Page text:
(BIVN) – Students, faculty, and public officials celebrated the long awaited opening of the new permanent building for the Daniel K. Inouye College of Pharmacy at the University of Hawaiʻi at Hilo.
The $31-million, two-story building is in the University Research Park, one block away from the ʻImiloa Astronomy Center. The “unique and contemporary” design by WCIT Architecture includes classrooms “that accommodate applied learning, high-fidelity simulations and distance audio/visual communications,” UH officials say.
The 45,000-square-foot building also includes multiple lab spaces, a simulated pharmacy facility, faculty and staff offices, a student community center and study areas.
“As the only College of Pharmacy in the Pacific Rim, we are the academic cornerstone for the most advanced level of pharmacy practice and pharmaceutical science research,” said DKICP Dean Carolyn Ma. “Our students, taught by our exceptional faculty and supported by dedicated staff, can continue living our mission to improve the health throughout the State of Hawai‘i and the Pacific Rim.”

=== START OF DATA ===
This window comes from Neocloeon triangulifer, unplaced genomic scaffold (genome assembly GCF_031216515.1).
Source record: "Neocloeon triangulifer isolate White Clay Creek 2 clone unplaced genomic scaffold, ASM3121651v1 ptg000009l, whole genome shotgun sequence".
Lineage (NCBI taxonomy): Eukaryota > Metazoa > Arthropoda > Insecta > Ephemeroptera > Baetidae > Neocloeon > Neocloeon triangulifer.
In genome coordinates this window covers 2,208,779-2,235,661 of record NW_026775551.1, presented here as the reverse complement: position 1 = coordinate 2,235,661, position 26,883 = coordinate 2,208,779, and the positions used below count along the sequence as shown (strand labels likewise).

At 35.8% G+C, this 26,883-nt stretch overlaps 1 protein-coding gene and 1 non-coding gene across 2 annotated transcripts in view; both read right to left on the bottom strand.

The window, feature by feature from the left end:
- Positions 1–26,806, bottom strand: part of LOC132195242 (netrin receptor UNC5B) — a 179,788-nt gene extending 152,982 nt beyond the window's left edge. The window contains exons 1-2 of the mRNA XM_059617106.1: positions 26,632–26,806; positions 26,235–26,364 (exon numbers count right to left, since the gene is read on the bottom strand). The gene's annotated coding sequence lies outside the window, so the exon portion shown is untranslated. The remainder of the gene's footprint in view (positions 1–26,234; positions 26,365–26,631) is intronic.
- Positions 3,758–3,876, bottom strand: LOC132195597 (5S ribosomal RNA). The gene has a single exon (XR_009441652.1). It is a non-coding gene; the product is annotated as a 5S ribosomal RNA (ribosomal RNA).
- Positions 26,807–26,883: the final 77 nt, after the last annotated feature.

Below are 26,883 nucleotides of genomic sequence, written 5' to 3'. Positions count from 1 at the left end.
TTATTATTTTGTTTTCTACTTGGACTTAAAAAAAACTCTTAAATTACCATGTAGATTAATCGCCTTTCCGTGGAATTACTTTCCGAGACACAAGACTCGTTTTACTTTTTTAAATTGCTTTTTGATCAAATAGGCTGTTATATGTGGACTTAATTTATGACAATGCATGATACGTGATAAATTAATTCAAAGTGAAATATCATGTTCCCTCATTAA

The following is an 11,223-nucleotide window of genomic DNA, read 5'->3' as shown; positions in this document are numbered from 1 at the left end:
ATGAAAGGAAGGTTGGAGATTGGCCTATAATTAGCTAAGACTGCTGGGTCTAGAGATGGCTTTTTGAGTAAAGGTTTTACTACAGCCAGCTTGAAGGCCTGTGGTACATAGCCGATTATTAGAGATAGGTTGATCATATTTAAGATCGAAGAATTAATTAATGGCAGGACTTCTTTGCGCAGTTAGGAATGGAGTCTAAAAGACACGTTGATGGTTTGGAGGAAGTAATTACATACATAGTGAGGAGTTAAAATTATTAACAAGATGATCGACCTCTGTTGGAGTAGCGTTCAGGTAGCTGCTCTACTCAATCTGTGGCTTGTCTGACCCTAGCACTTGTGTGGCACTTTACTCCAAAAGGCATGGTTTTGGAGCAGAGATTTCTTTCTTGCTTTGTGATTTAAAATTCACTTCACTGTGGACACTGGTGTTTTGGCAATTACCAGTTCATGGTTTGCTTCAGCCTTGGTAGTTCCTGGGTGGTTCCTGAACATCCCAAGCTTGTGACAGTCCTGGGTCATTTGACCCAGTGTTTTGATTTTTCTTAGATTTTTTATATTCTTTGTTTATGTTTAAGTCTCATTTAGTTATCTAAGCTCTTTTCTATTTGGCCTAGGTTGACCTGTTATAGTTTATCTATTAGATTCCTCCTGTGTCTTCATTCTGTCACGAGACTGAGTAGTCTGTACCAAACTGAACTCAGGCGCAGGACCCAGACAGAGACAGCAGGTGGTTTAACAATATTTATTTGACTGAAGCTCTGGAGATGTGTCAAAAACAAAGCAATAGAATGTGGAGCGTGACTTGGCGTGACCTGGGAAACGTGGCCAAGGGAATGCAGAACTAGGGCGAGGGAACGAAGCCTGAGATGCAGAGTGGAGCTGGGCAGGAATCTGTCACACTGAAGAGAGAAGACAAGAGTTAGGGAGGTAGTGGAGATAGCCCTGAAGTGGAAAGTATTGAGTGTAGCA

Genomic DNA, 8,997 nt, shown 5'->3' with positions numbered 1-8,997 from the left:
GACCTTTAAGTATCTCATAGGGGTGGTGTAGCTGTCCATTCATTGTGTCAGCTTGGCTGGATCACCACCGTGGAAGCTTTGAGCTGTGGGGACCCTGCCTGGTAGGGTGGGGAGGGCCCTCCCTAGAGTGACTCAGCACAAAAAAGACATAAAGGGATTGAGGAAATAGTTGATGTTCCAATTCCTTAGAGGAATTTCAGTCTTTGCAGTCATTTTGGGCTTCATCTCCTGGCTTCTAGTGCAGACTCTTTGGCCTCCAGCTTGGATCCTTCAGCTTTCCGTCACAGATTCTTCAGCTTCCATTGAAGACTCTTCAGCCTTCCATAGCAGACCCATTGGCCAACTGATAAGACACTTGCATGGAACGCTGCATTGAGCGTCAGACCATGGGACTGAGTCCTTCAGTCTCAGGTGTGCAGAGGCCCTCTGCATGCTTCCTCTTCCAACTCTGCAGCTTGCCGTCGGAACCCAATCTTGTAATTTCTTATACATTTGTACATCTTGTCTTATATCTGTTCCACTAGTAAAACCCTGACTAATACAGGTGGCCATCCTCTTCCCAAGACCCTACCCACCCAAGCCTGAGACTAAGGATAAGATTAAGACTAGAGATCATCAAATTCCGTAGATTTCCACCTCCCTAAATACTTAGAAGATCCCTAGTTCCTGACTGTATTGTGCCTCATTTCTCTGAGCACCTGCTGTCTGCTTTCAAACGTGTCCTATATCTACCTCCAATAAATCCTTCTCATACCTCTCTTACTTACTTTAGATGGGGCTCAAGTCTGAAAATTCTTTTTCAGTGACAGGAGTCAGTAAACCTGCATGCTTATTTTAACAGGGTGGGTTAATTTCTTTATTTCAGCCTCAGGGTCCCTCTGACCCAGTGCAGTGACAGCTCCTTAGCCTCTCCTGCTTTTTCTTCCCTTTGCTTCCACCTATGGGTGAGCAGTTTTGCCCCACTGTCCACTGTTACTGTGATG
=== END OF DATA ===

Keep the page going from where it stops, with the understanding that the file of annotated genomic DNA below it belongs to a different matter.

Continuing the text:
The events included a Hawaiian kīpaepae ceremony and taiko drumming.
Established in 2006, DKICP admitted its inaugural class in 2007, and has graduated 744 Doctor of Pharmacy students and five Doctor of Philosophy students.
UH President David Lassner acknowledged the challenges ahead. “This was a brilliant idea,” Lassner said. “The state of Hawaiʻi needed pharmacists. The country needed pharmacists. The Pacific needed pharmacists. It was such a brilliant idea that states and universities all over the country had the same brilliant idea. There are about 42 percent more pharmacy schools today than 10 years ago and that presents both challenges and opportunities for us. I want to say it’s an incredible opportunity. That’s how I view it today.”
Ken Inouye, the son of college namesake Daniel K. Inouye, said the vision for the pharmacy school began back when his father first got in the U.S. Senate. Ken said his father was very concerned that the State of Hawaiʻi was becoming too Oahu-centric. The neighbor islands, “potentially, would be relegated to a second-class status, and he did not want that to happen,” he said.
The new building, Ken said, “is an example of just one aspect of that vision. That every island has a center of excellence to speak for it.”